Seventh Annual Freedom of Information Day Celebration to Be Held at American University Washington College of Law

Former NBC News Legal Reporter Carl Stern to Be Presented with 2014 FOIA Legend Award


WASHINGTON, D.C., March 7, 2014- Media and public interest groups will gather at American University Washington College of Law on March 18 to celebrate Freedom of Information Day with a series of unique sessions on the Freedom of Information Act (FOIA), surveillance secrecy, and other transparency issues.

The event will be held March 18, 2014, 9 a.m. - 6 p.m. in the law school's room 603.

In the United States, "Freedom of Information Day" is celebrated annually on James Madison’s birthday, during what is known as “Sunshine Week.” This program is the seventh annual celebration of Freedom of Information Day held by American University Washington College of Law’s Collaboration on Government Secrecy(CGS).

“This is CGS’s 24th program over the past six years, and it is especially gratifying that American University Washington College of Law has become the principal place for celebrating Freedom of Information Day each year,” said Daniel J. Metcalfe, CGS’s founder and executive director. “This year, with five program panels and two major keynote addresses, we will have more vital content than ever before.”

Carl Stern, former legal reporter for NBC and director of public affairs for the Department of Justice, will give the opening keynote address. He will also be presented with the 2014 “Robert Vaughn FOIA Legend Award,” in recognition of his long and distinguished FOIA-related career, including as a highly-successful FOIA requester. Claudio Grossman, dean of American University Washington College of Law, will make this year’s presentation.

An additional keynote presentation will be made as a luncheon speech by Office of the Director of National Intelligence General Counsel Robert S. Litt, a former high-level U.S. Justice Department official who is expected to speak broadly about the privacy and transparency implications of current controversies surrounding government surveillance and counterintelligence activities.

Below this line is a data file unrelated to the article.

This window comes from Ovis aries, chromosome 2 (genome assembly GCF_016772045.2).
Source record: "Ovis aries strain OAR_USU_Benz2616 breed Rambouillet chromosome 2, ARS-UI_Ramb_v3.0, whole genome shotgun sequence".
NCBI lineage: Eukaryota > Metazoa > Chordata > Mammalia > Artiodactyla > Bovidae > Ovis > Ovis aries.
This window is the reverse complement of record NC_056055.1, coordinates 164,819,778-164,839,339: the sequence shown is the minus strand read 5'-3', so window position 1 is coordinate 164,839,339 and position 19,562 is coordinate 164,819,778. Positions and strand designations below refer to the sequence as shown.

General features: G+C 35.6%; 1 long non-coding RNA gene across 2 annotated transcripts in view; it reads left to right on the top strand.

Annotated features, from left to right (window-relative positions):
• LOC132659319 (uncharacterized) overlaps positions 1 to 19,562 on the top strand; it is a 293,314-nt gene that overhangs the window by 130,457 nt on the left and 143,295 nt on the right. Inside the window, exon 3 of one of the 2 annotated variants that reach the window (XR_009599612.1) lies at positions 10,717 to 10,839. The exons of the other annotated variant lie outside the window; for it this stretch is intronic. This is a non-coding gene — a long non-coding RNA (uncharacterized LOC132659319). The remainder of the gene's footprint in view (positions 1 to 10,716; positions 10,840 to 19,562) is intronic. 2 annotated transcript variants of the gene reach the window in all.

Kenneth L. Wainstein, former homeland security advisor to the President, assistant attorney general for national security, and U.S. attorney for the District of Columbia, will participate in a panel addressing ongoing national security issues. Sharon Bradford Franklin, executive director of the President’s Privacy and Civil Liberties Oversight Board, will address the Board’s recent criticisms of the National Security Agency on a panel entitled “Surveillance Secrecy.”

Following the morning keynote, five panels of leading experts from academia, from public interest organizations, and from inside government will discuss major issues of current importance to the openness-in-government community, particularly:

  • A comprehensive view of FOIA-related activity in the 113th U.S. Congress from all four corners of Capitol Hill.
  • An examination of the secrecy blanket that surrounds the highly controversial aspects of government surveillance activity.
  • New developments in national security classification.
  • An expert assessment of the need for a long-overdue overhaul of the Privacy Act, which is soon to be a 40-year-old piece of Watergate reform legislation.
  • A review of recent government positions under the FOIA’s Exemption 5.

View the full agenda and list of speakers.

Media inquiries can be directed to Megan Smith, assistant director of public relations, 202-276-4276.


In 1896, American University Washington College of Law became the first law school in the country founded by women. More than 100 years since its founding, this law school community is grounded in the values of equality, diversity, and intellectual rigor. The law school's nationally and internationally recognized programs (in clinical legal education, trial advocacy, international law, and intellectual property to name a few) and dedicated faculty provide its 1700 JD, LL.M., and SJD students with the critical skills and values to have an immediate impact as students and as graduates, in Washington, D.C. and around the world. For more information, visit